2018 has had no shortage of hyped European teams looking to break into the parity of tier two Counter-Strike and cement themselves as a legitimate entity. From Space Soldiers winning Dreamhack Austin, to the dogged AGO scoring three series wins over top 10 teams at StarSeries, we’ve seen many contenders for our attention outside the top ten. On top of their sole tournament runs, these teams will boast a name to draw praise, whether it be XANTARES, snatchie or otherwise. With a validating reference point of LAN play, a star to pile hype and responsibility on, and a relatively uncertain field around them, it’s easy to fall into them. As we’ve seen since, doing so for Space Soldiers, or AGO (or Valiance/AVANGAR/even G2 for that matter) can lead to red cheeks.
In-spite of many a team failing to live up to their potential, if there is one side of this criteria who you can feel comfortable placing a degree of faith in, it’s ENCE.
This iteration of ENCE exploded into the communities consciousness after placing top eight at ESL One Cologne 2018, beating multiple top European brands in consecutive Bo3’s before falling to Na`Vi 2:1. Unfortunately though, it seemed that they would follow the trajectory of the many hyped European teams who came before them. At the EU FACEIT London Minor, they were easily handled by both Optic and Ninjas in Pyjamas. For many, their hype quickly faded as they clearly crumbled under the pressure of being expected to qualify for the challengers stage of the minor. Their T-side’s dissolved, with the more veteran hands of NiP and Optic dismantling their executes which had the form, but no sting behind it.
As I outlined in the aftermath of the event though, it wasn’t all doom and gloom despite such a poor showing, for ENCE:
“Play a terrifically textbook style of CS that will sticky the bed-sheets of the most seasoned analyst. But this is all for nought if the horsepower - the engine of the team in aleksib/aerial/xseveN - can’t ignite against the more brutish, scrappy play of lower tiered EU play. This is an unfortunate reality, especially when talking about a team that is built more on structure than individual skill.”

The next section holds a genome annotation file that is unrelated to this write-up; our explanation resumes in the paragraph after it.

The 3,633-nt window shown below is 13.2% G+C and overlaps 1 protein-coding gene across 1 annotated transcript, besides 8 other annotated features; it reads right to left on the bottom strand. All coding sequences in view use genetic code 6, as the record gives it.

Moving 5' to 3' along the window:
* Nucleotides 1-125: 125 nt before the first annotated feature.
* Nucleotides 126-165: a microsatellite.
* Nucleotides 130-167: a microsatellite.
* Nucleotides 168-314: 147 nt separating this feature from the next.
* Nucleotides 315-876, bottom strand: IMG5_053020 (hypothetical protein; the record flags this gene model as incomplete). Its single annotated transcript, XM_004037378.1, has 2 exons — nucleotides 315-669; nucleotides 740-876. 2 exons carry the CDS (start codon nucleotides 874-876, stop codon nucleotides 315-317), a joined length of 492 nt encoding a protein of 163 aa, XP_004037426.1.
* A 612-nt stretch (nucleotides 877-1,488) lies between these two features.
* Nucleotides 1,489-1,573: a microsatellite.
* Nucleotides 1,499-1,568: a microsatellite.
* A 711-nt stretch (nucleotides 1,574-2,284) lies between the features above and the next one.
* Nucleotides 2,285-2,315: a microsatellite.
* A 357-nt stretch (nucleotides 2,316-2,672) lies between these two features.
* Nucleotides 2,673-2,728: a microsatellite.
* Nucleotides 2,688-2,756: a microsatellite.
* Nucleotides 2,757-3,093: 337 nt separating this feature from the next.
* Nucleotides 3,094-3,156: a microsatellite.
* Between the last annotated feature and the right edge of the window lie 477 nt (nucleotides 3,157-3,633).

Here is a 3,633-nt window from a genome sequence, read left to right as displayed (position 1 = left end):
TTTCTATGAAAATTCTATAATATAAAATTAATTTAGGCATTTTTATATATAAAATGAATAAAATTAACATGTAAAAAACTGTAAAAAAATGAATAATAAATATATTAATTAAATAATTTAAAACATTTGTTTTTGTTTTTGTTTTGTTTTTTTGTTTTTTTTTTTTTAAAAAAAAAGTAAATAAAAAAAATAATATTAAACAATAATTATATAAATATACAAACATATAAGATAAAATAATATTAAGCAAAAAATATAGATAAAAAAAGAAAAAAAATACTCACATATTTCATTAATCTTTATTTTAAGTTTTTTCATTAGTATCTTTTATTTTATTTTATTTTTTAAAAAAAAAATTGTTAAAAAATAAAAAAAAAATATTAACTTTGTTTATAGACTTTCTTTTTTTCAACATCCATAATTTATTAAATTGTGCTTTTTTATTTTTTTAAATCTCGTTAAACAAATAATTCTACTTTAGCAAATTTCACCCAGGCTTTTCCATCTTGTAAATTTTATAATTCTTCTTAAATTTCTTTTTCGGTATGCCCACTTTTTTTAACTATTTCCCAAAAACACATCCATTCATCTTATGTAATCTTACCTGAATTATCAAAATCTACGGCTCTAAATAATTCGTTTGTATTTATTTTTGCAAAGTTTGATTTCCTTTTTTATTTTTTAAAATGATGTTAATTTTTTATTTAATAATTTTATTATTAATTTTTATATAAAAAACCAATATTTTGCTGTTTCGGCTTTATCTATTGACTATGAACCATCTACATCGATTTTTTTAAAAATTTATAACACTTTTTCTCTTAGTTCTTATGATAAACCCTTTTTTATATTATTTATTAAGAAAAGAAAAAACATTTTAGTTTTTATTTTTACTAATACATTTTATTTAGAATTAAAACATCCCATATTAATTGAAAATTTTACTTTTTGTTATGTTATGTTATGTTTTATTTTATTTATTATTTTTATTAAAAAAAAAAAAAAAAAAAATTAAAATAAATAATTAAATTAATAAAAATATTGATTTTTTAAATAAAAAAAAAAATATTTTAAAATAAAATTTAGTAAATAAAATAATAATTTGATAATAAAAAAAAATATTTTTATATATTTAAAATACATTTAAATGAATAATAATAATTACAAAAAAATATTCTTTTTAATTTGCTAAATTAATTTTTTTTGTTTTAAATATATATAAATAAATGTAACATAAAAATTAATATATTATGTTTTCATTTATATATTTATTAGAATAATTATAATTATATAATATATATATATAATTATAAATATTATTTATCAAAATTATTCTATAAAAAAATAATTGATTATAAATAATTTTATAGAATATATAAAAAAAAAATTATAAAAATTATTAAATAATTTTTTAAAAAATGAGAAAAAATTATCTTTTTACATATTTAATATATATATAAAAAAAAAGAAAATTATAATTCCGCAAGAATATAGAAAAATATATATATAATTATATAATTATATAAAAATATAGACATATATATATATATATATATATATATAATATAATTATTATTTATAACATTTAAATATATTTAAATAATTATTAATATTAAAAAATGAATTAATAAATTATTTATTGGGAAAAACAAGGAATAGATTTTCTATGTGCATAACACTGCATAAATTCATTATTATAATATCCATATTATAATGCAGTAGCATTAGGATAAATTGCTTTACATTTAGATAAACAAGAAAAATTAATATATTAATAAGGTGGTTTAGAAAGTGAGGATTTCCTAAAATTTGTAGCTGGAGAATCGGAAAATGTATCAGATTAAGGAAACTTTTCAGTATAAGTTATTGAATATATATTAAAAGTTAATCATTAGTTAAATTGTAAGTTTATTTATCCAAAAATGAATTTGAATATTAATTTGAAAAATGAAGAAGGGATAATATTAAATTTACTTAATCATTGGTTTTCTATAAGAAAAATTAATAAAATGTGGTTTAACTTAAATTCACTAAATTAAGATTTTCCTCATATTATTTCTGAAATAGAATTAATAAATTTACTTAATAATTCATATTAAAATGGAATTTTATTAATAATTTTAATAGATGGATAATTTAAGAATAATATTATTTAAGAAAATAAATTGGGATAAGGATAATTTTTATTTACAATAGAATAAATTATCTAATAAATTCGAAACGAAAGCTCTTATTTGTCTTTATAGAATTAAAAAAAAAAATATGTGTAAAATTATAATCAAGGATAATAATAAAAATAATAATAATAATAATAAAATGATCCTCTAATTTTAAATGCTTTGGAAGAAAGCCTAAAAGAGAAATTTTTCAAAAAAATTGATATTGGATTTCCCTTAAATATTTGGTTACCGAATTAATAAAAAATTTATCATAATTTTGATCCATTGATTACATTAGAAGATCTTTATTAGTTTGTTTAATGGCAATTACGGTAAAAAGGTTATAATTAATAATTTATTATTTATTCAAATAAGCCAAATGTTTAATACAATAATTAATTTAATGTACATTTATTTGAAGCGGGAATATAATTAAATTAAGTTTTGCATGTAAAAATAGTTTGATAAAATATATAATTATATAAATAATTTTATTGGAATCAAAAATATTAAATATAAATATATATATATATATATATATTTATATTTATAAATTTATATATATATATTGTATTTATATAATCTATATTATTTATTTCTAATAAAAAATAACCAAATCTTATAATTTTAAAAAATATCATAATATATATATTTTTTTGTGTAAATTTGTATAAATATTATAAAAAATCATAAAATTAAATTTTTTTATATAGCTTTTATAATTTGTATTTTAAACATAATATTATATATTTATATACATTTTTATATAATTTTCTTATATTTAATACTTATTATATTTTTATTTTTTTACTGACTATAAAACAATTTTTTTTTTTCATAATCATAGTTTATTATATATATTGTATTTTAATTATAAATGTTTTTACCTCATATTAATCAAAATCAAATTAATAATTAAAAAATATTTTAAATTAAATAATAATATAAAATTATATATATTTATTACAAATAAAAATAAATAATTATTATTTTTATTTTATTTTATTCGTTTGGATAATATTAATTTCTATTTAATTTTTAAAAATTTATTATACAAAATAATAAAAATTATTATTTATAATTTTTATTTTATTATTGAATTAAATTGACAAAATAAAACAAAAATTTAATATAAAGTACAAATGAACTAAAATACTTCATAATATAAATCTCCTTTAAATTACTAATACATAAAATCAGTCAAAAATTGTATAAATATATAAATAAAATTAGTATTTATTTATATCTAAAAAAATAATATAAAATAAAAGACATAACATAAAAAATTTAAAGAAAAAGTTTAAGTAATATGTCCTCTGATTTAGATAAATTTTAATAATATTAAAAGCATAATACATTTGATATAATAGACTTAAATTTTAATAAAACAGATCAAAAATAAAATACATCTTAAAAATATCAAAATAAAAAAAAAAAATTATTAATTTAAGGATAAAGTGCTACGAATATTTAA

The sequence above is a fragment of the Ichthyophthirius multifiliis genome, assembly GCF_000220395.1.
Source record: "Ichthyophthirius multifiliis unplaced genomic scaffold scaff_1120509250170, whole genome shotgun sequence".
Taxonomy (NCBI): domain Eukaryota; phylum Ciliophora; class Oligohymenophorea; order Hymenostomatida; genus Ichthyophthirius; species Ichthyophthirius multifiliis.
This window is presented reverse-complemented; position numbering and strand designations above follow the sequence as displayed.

While they failed to show much of anything individually at the minor, their underlying structure and cohesion never went missing. The key for their success, as shown in the contrast of their minor failings and Cologne success was in having their primary T-side players in Aerial/aleksib come alive. Importantly as well, resilience and ability to grind-back on T-side, especially against the scrappier sides would be crucial in enabling their long-term success.
At StarSeries S6, we saw both of these potentially worrying patterns transcended. ENCE won the event, winning two Bo3’s against BIG and Optic, and importantly, a full five-game Bo5 grand final against Vega to claim the trophy. They won on every map in the pool at some point in their run. Sergej was expectantly awarded the MVP, but Aerial was importantly ranked the second highest player on the team. ENCE’s T-side’s showed weak points occasionally, but in-large part found their rhythm against some of Europe’s most dangerous sides. This was especially true against BIG where we saw ENCE able to leverage strong play from aleksib and aerial to shut-out an in-form tabseN through their T-play.
Their structure was more present than ever at StarSeries, especially when contrasted against the looser, most ‘lost’ play of Optic, and at times, Vega. While both sides have well-defined systems, ENCE’s seemed to always be comfortable even on off-maps or when on the back-foot. The only time we saw ENCE crumble was against Vega on Train in the finals where mid-round heroics from tonyblack continually put ENCE in tough positions. Other than that, for the large part the Fins either found themselves grinding rounds or easily closing games with a large lead.
In the grand finals, while it went the full five maps, it never seemed as though ENCE had lost control. Very easily had a couple of things gone their way, ENCE could’ve 3:0’d Vega, but even looking at the base of the five-game mountain, they never really lost their composure. Stylistically, Vega is a team that could break ENCE should the momentum swing their way, as Optic and NiP had done before. The intensely aggressive AWPing of jR though, was easily subdued by the countering, more positional play of allu. As the kill matrix shows, jR killed allu 4 times, while allu killed jR 17 times with the AWP. Sergej never looked totally out of place in the series, and game after game pulled ENCE out of holes. This was most notably done on Dust II in a crucial round where he 1v2 clutches to essentially give ENCE the platform to close the series and pivotal third map.
Overall, ENCE showed at StarSeries a validating performance. They managed to fix, or at least, hide the issues that attracted justified criticism at the minor while maintaining their unique, and very promising win conditions from Cologne. Lifting the trophy in Kiev may have been by virtue of a lack of top teams in-attendance, but their place on international stages in-general seems to be something we’ll see more of down the line. Their next tournament is EPICENTRE which is far more of a traditional 250k+ LAN affair. It’s tough to see how they’ll match-up against a well rested top eight opponent, but their map pool and momentum is strong enough to at least make it interesting. Their presence at big events won’t guarantee playoffs, but it’ll surely make life not-so EZ for their opponents.
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